With the introduction of Project 2002, Microsoft split the Project product line into separate server and client stock-keeping units (SKUs). Project 2000, and all the previous versions of the product, had only one version, and Project Central shipped as a free include on the Project 2000 installation CD. Although the Project Central software was included at no charge, its appearance introduced a new licensing model to the Project line with the requirement of a Client Access License (CAL) for users accessing Project Central via a Web browser.
If you’ve read Microsoft’s marketing material for the Project 2002 product line, you’re likely under the impression that there are four distinct products being offered. These products are as follows:
Project 2002 Standard
Project 2002 Professional
Project Web Access
Project Web Access is an integral feature of Project Server, which is an Active Server Pages (ASP) application. In other words, Project Server is a Web-based application and structured like a typical Microsoft-based e-commerce application. You can neither purchase nor install Project Web Access separately. Essentially, it’s what you get when you purchase a CAL.
Boiling this down, you’re left with two versions of the desktop client plus the server application with four different types of software licenses. Choosing between Project 2002 Standard edition and Project 2002 Professional edition is as simple as deciding whether or not you’re going to deploy Project Server and, if so, whether it will be a workgroup or enterprise configuration.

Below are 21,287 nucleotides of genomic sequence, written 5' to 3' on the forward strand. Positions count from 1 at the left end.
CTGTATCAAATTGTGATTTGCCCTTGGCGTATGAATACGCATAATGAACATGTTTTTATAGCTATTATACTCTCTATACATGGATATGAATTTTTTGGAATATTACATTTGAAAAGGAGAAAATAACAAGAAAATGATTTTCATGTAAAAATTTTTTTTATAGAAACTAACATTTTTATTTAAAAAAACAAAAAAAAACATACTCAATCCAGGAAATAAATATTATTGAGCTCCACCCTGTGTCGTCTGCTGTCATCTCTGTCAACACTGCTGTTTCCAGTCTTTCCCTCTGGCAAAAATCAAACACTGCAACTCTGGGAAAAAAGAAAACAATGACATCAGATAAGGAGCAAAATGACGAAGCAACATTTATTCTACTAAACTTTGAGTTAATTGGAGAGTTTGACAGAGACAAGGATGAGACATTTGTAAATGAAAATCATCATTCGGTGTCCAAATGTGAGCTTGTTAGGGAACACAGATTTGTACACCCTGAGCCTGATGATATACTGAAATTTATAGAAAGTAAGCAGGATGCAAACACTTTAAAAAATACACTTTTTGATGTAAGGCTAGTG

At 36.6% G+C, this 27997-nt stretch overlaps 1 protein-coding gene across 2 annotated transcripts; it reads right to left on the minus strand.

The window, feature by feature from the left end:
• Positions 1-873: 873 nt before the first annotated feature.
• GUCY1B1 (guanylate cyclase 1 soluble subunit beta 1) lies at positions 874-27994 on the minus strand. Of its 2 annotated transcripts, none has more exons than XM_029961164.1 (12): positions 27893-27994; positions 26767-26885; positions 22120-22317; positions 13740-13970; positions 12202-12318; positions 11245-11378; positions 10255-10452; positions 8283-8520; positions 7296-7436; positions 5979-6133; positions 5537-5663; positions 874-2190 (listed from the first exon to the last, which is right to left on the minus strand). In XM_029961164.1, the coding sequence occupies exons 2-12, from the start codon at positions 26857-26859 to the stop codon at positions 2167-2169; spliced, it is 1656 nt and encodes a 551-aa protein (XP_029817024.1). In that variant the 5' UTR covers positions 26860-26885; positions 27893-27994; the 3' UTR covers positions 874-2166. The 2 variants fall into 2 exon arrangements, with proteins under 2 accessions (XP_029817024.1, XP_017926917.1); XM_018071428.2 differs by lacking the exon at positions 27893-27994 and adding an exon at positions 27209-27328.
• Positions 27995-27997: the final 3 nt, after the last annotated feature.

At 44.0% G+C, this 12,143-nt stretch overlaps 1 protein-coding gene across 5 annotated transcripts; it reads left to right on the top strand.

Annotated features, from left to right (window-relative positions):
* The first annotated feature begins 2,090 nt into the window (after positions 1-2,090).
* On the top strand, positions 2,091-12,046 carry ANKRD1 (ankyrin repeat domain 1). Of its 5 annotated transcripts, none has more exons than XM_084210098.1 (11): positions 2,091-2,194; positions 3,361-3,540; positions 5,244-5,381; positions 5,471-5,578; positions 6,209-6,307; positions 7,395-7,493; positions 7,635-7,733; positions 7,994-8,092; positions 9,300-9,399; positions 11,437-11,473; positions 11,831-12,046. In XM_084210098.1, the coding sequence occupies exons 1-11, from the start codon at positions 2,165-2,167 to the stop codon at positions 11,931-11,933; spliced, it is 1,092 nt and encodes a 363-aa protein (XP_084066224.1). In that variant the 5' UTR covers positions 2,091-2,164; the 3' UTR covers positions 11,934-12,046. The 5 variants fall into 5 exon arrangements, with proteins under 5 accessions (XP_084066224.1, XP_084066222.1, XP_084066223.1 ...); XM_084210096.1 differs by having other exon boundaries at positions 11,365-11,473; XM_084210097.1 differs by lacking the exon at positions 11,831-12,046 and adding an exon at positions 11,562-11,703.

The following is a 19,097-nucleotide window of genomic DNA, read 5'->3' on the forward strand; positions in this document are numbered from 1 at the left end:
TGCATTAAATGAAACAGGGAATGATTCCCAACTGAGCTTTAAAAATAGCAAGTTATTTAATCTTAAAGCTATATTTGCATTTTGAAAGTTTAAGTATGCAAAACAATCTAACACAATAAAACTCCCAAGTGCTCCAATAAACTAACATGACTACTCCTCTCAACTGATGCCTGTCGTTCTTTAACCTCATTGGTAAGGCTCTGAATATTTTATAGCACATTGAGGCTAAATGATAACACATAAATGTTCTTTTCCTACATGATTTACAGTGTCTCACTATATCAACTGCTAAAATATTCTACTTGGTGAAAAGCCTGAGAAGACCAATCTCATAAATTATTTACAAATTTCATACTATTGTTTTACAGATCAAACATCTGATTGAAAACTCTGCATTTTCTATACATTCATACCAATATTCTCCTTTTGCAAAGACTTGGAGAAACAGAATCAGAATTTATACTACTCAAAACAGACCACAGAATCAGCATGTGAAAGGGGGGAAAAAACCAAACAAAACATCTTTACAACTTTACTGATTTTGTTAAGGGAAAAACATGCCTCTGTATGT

The only difference between the two versions of the Project client is how they integrate with Project Server. Simply put, Project 2002 Standard gives you workgroup functionality with Project Server, whereas Project 2002 Professional enables the enterprise features of Project Server. So, if it’s a choice between the two client versions, and you have no intention to implement Project Server, choose Project 2002 Standard because Project 2002 Professional is substantially more expensive and offers no additional functionality in absence of Project Server.
Whether you implement an enterprise configuration or a workgroup configuration, you’ll need to acquire a license for each user of the system. Every user who will create, manage, and update a project plan will require a client license for either the Project 2002 Standard or Professional edition. This largely applies to people who have the title of project manager or who fill that role. It may also apply to resource managers if you intend to have timesheet reporting flow through line managers instead of, or in addition to, project managers. (If you don’t understand the distinction between a project manager and a resource manager now, you’ll learn about it later.) Finally, you’ll need to license a copy of Project for each person who will administer the application. Typically, application administrators are also project managers, so this may or may not increase your head count for licensing.